Moody’s Continues Waltham Expansion with Oysters, Ceviche, and a Casual Taqueria

Plus, chef Joshua Smith is growing his empire in downtown Boston.

Photo by Nina Gallant for Restaurant Review: The Backroom at Moody’s

Photo by Nina Gallant for Restaurant Review: The Backroom at Moody’s

The name “Moody’s” is synonymous with quality meat in Waltham, but truth be told, chef Joshua Smith really loves oysters. More expansion of his wildly successful charcuterie empire is now making it possible for him to get shucking.

This fall, Moody’s Backroom will expand with an overflow seating area and private events space, basically doubling the restaurant’s size, and as part of that, Smith is going to build out a small raw bar service station behind the main bar. He’s always wanted to offer rotating tiraditos and ceviches, shrimp cocktail, and oysters on the half-shell, but there were food safety concerns in having that production share space with meats, Smith says.

Now he can do it all. Smith just finalized a lease to take over the space housing the Indian restaurant Santa Banta, Boston Restaurant Talk first reported. Additionally, another nearby storefront that Smith had previously taken over will become a 30-seat, casual taqueria, and the new home for his destination-worthy smoked meats.

Lest you think the prolific tailgater, captain of the Death Star, and father of a 10-year-old ever takes a break, Smith also teases a tantalizing new development: He’s currently negotiating a lease in Boston to open a Back Bay branch of his award-winning deli and sandwich shop.

He’s mum on the exact location until the contract is finalized, but the expansion isn’t a complete surprise. When he built out the 10,000-square foot Death Star—the production facility a couple miles northeast from his deli—it was, in large part, to make more charcuterie for more outlets, his own or others’.

The Boston expansion won’t include a restaurant like the Backroom, “just [weekday-only] sandwiches and sliced meats, maybe some prepared foods, because there’s so many people working and living in that area. We really want to be an amenity for those buildings down there,” he says.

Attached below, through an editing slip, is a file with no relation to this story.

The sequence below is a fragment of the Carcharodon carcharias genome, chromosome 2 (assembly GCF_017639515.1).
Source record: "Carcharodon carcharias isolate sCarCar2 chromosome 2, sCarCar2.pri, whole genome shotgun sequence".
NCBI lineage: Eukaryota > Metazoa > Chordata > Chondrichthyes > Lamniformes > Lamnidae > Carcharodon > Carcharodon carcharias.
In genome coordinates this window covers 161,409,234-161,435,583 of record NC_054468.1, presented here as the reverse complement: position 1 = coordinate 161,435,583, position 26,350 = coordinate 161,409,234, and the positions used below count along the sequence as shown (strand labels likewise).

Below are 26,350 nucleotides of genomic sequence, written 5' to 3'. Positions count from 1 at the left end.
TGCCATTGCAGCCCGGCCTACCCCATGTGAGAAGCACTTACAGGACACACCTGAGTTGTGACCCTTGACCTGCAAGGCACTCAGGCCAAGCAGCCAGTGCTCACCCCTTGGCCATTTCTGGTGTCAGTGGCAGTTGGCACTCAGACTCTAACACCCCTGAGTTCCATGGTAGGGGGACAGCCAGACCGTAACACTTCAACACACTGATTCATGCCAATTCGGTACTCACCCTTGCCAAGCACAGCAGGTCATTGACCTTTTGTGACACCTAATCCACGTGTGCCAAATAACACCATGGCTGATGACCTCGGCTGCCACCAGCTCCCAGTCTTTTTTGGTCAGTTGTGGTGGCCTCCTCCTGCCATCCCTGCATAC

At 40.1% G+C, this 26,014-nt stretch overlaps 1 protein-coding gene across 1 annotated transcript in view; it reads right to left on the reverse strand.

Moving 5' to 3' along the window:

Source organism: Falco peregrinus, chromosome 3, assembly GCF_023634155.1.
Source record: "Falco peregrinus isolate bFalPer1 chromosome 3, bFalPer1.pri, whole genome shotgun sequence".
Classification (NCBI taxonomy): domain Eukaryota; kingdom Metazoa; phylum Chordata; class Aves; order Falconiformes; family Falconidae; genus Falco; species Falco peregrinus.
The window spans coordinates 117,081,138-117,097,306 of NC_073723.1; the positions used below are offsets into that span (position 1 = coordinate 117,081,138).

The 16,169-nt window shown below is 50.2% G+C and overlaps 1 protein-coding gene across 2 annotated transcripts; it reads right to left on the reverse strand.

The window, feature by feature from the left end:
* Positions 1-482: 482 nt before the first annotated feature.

Once he has that lease in hand, things will move quickly: Smith says Moody’s could open in Boston by September. Over the summer, look out for a pop-up hot dog or sausage cart of some kind; he wants to meet the neighborhood before he moves in.

And things are moving along in Waltham. The barbecue shop was originally going to coexist with a bakeshop by longtime Moody’s baker Luke Fetbroth; Fetbroth has moved his production into the basement below the deli, where charcuterie production initially lived, and it’s cranking.

Hence the opportunity for a taqueria. Moody’s cook Nixon Gallardo has been testing recipes for heirloom masa tortillas, made with corn from Taquiza in Miami Beach. They will be the perfect vessels to house the brisket ends, al pastor-style smoked pork butt, chorizo sausage, and other taco-ready meats Moody’s is already producing.

“We’ve been playing with different fire-roasted chilis in the wood oven to make different salsas and condiments,” says Smith, like a spicy morita sauce, and a poblano-green chili sauce.

He envisions a fresh, DIY toppings bar, with pickled vegetables, a radish salad with cilantro and lime, and other accoutrements. Plus, in taking over the Santa Banta space, Smith can apply to transfer that liquor license so the taqueria can offer beers and tequila. He’s hopeful the taco shop can open in October, he says.

“We’ve been over-hiring and getting great management staff in place. I’m lucky to have wonderful people around me to help get it all off the ground,” Smith says.

And Boston-area taco and ceviche lovers are lucky, too.

Moody’s Delicatessen & Provisions, 468 Moody St., Waltham, 781-216-8732,